Volatile urinary metabolomics

Volatile organic metabolites (VOMs) from urine samples were evaluate as potential biomarkers in healthy and LPP subjects. Two grams of collected urine were supplied in a 20 ml glass vial and spiked with 10 μl of internal standard solution (2-pentanol-4-methyl) at 33 ppm. To obtain the best extraction efficiency, the solid phase microextraction (SPME) was performed by exposing a conditioned 75 μm Carboxen/PDMS fiber (Supelco, Bellefonte, PA, USA) to the headspace of 2 g of acidified (pH 2) urine sample with 1 g of NaCl for 60 min at 60°C after a 35 min incubation [38]. The e following step of extraction was carried out with a CombiPAL system injector autosampler (CTC Analytics). The extracted compounds were desorbed in splitless for 3 min at 280°C [39]. A Clarus 680 (PerkinElmer, Waltham, MA, USA) gas chromatograph equipped with an Elite-624Sil MS Capillary Column (30 m × 0.25 mm i.d., 1.4-μm film thickness; PerkinElmer) was used. The gas chromatography system was coupled to a single quadrupole mass spectrometer Clarus SQ 8C (Perkin Elmer). The source and transfer line temperatures were kept at 250 and 230°C, respectively. Electron ionization masses were recorded at 70 eV, and the mass-to-charge ratio interval was m/z 34 to 350. The obtained chromatogram was analyzed for peak identification using the National Institute of Standard and Technology 2008 (NIST) library. A peak area threshold >1,000,000 and 90% or a greater probability of matches was used for VOMs identification, followed by inspection of the fragment patterns when required. Quantitative data for the compounds identified were obtained by the interpolation of the relative areas vs. the internal standard area.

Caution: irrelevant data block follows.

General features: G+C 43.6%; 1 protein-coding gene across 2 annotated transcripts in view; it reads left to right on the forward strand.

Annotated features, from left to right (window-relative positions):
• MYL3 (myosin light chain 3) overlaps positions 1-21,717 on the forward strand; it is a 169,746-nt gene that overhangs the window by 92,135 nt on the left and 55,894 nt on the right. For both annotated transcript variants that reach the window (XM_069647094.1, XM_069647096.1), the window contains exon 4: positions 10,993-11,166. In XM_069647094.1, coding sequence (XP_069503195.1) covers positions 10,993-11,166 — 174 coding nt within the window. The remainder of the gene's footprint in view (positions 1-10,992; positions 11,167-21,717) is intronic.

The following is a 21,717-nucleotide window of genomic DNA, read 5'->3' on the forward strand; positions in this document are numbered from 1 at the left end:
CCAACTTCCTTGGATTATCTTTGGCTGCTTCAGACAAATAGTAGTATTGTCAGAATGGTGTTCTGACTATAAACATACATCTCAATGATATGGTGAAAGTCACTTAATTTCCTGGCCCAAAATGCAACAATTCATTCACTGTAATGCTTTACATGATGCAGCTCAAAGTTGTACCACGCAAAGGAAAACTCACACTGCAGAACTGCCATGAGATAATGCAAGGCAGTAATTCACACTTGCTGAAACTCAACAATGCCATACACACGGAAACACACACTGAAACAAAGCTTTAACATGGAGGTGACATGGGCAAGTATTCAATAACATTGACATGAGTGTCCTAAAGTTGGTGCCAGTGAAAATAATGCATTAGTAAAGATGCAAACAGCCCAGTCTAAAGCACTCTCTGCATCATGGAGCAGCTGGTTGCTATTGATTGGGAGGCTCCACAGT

Statistical analysis

Statistically significant differences in alpha diversity and bacterial communities were obtained by Welch’s t-test corrected by multiple tests (Benjamini-Hochberg). Differences between groups were reported only when significative. Significant taxa at different taxonomic levels were computed by using a regression linear model implemented in MaAsLin2 software (

3. Results

Clinical evaluation and cytokine assay

Twenty-seven healthy or suffering from LPP subjects were enrolled in the study and the groups of lichen and healthy subjects have comparable demographic characteristics (S1 File, sheet 1).

Clinical manifestations typical of LPP were observed in erythema severity score (mean of 2.76±0.7), scaling (mean of 3.25±0.9) and itching/pruritus (mean of 7.15±1.9).

The expression of IL-23 was measured by means of qRT-PCR and resulted higher in the LPP samples than healthy subjects (S1 Fig).

Richness of the bacterial population in LPP

The complexity among the analyzed biopsy layers was estimated by the analysis of community richness. Regardless of the considered sub-epidermal layer, a higher alpha diversity in LPP versus healthy samples was detected both with Shannon entropy and Faith’s PD metrics (S2 Fig).

Taxonomic differences among healthy individuals and LPP